This last generation of green darners will begin the trek south, traveling thousands of miles to the Gulf Coast and beyond. In the spring, one of this dragonfly’s progeny will begin the long trek back to Illinois. No single darner will make the round trip. Other migrant species in Illinois include the wandering glider…

Wandering glider (Pantala flavescens), Schulenberg Prairie, Lisle, IL (2016).

…the variegated meadowhawk, and the black saddlebags.

Black saddlebags (Tramea lacerata), Schulenberg Prairie, Lisle, IL (2020).

I see them too, along with the green darners, but in lesser numbers. What about you? Look for swarms of mixed migrating species on the prairie, moving south, through mid-September.

Kankakee Sands, Morocco, IN.

August is such an adventure! Every tallgrass hike offers us something new.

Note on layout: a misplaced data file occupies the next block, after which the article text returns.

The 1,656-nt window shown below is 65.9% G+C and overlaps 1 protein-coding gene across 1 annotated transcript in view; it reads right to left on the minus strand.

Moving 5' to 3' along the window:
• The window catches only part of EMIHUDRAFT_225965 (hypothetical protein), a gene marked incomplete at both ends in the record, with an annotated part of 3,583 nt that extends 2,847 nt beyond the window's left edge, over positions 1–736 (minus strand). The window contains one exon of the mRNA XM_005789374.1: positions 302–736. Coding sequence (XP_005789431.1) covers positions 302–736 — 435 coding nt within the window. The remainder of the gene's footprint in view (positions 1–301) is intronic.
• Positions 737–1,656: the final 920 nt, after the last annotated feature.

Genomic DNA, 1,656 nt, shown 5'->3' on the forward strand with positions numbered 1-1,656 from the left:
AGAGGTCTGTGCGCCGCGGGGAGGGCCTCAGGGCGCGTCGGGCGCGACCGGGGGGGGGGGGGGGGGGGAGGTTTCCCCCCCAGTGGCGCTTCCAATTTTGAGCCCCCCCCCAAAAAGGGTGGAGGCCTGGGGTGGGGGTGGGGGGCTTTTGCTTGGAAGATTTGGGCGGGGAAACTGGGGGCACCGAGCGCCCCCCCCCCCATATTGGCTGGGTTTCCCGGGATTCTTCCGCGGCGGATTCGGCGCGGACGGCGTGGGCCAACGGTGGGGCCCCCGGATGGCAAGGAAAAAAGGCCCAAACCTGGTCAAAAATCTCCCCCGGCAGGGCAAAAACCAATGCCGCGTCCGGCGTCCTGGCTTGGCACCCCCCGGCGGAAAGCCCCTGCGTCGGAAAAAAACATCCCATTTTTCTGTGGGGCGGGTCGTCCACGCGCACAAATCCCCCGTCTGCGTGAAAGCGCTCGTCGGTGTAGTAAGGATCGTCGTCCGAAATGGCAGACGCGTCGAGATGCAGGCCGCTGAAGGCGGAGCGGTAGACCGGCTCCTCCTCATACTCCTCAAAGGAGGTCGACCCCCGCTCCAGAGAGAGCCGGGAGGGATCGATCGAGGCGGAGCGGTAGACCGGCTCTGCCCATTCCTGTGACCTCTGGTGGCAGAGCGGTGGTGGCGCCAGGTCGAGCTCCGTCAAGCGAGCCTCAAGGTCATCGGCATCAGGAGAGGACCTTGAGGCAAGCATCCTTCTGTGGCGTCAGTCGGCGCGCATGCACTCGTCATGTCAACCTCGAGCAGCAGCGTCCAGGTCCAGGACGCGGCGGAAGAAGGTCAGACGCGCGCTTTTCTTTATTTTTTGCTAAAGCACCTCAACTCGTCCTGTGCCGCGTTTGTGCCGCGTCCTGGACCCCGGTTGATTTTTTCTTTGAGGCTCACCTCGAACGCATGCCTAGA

Bison unit, Kankakee Sands, Morocco, IN.

You won’t want to miss a single day of hiking the prairie in August. Who knows what you’ll see?

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The opening quote is from John Lubbock, the 1st Baron Avebury (1834-1913). He was a polymath and and scientist. Lubbock helped establish archeology as a scientific discipline. The poem about the gentians, Harvest Home, is by Arthur Guiterman (1871-1943). Guiterman was co-founder of the Poetry Society of America in 1910.

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Join Cindy for a class or program!

August 17, 7pm-8:30 pm —in person —“The Tallgrass Prairie: Illinois Original Garden” Bloomingdale Garden Club, Bloomingdale, IL. Please visit http://www.bloomingdalegardenclub.org/events-new/ for more information and Covid safety protocol for the event, and for current event updates.

September 9, 9:30-11 am– in person–“The Tallgrass Prairie: Illinois Original Garden” Oswego Hilltoppers Garden Club, Oswego Public Library. Please visit the club’s Facebook page for guest information, event updates pending Covid positivity in Illinois, and Covid protocol.

August’s Prairie Alphabet

“There is another alphabet, whispering from every leaf, singing from every river, shimmering from every sky.”–Dejan Stojanovic